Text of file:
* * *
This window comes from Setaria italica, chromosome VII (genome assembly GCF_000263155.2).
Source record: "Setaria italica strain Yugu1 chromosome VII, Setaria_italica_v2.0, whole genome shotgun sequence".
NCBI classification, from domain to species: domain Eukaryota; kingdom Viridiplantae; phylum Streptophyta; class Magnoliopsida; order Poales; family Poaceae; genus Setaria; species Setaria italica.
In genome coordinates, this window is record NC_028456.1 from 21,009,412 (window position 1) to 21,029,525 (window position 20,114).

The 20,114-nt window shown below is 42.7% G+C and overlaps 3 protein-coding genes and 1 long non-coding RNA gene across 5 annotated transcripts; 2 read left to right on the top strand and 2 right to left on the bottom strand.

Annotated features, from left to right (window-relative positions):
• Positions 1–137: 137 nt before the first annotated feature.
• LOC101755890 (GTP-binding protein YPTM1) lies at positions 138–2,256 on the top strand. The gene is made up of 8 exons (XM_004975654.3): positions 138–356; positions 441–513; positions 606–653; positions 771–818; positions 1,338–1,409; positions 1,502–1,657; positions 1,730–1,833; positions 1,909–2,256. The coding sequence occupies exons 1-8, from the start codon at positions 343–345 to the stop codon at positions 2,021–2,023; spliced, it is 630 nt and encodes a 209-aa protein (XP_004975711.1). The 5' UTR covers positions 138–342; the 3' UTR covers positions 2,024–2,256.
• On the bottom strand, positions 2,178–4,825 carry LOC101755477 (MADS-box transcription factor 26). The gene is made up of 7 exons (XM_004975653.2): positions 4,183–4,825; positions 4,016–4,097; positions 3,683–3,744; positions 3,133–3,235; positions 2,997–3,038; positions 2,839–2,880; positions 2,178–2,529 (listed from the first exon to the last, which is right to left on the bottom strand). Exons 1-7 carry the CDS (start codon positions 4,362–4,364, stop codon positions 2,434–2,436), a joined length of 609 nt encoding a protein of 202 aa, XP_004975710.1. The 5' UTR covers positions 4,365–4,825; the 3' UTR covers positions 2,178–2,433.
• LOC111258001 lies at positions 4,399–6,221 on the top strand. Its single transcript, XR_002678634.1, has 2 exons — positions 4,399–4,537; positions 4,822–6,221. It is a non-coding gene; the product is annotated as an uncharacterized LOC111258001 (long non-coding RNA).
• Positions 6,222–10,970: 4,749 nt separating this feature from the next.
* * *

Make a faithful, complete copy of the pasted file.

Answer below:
This window comes from Setaria italica, chromosome VII (genome assembly GCF_000263155.2).
Source record: "Setaria italica strain Yugu1 chromosome VII, Setaria_italica_v2.0, whole genome shotgun sequence".
NCBI classification, from domain to species: domain Eukaryota; kingdom Viridiplantae; phylum Streptophyta; class Magnoliopsida; order Poales; family Poaceae; genus Setaria; species Setaria italica.
In genome coordinates, this window is record NC_028456.1 from 21,009,412 (window position 1) to 21,029,525 (window position 20,114).

The 20,114-nt window shown below is 42.7% G+C and overlaps 3 protein-coding genes and 1 long non-coding RNA gene across 5 annotated transcripts; 2 read left to right on the top strand and 2 right to left on the bottom strand.

Annotated features, from left to right (window-relative positions):
• Positions 1–137: 137 nt before the first annotated feature.
• LOC101755890 (GTP-binding protein YPTM1) lies at positions 138–2,256 on the top strand. The gene is made up of 8 exons (XM_004975654.3): positions 138–356; positions 441–513; positions 606–653; positions 771–818; positions 1,338–1,409; positions 1,502–1,657; positions 1,730–1,833; positions 1,909–2,256. The coding sequence occupies exons 1-8, from the start codon at positions 343–345 to the stop codon at positions 2,021–2,023; spliced, it is 630 nt and encodes a 209-aa protein (XP_004975711.1). The 5' UTR covers positions 138–342; the 3' UTR covers positions 2,024–2,256.
• On the bottom strand, positions 2,178–4,825 carry LOC101755477 (MADS-box transcription factor 26). The gene is made up of 7 exons (XM_004975653.2): positions 4,183–4,825; positions 4,016–4,097; positions 3,683–3,744; positions 3,133–3,235; positions 2,997–3,038; positions 2,839–2,880; positions 2,178–2,529 (listed from the first exon to the last, which is right to left on the bottom strand). Exons 1-7 carry the CDS (start codon positions 4,362–4,364, stop codon positions 2,434–2,436), a joined length of 609 nt encoding a protein of 202 aa, XP_004975710.1. The 5' UTR covers positions 4,365–4,825; the 3' UTR covers positions 2,178–2,433.
• LOC111258001 lies at positions 4,399–6,221 on the top strand. Its single transcript, XR_002678634.1, has 2 exons — positions 4,399–4,537; positions 4,822–6,221. It is a non-coding gene; the product is annotated as an uncharacterized LOC111258001 (long non-coding RNA).
• Positions 6,222–10,970: 4,749 nt separating this feature from the next.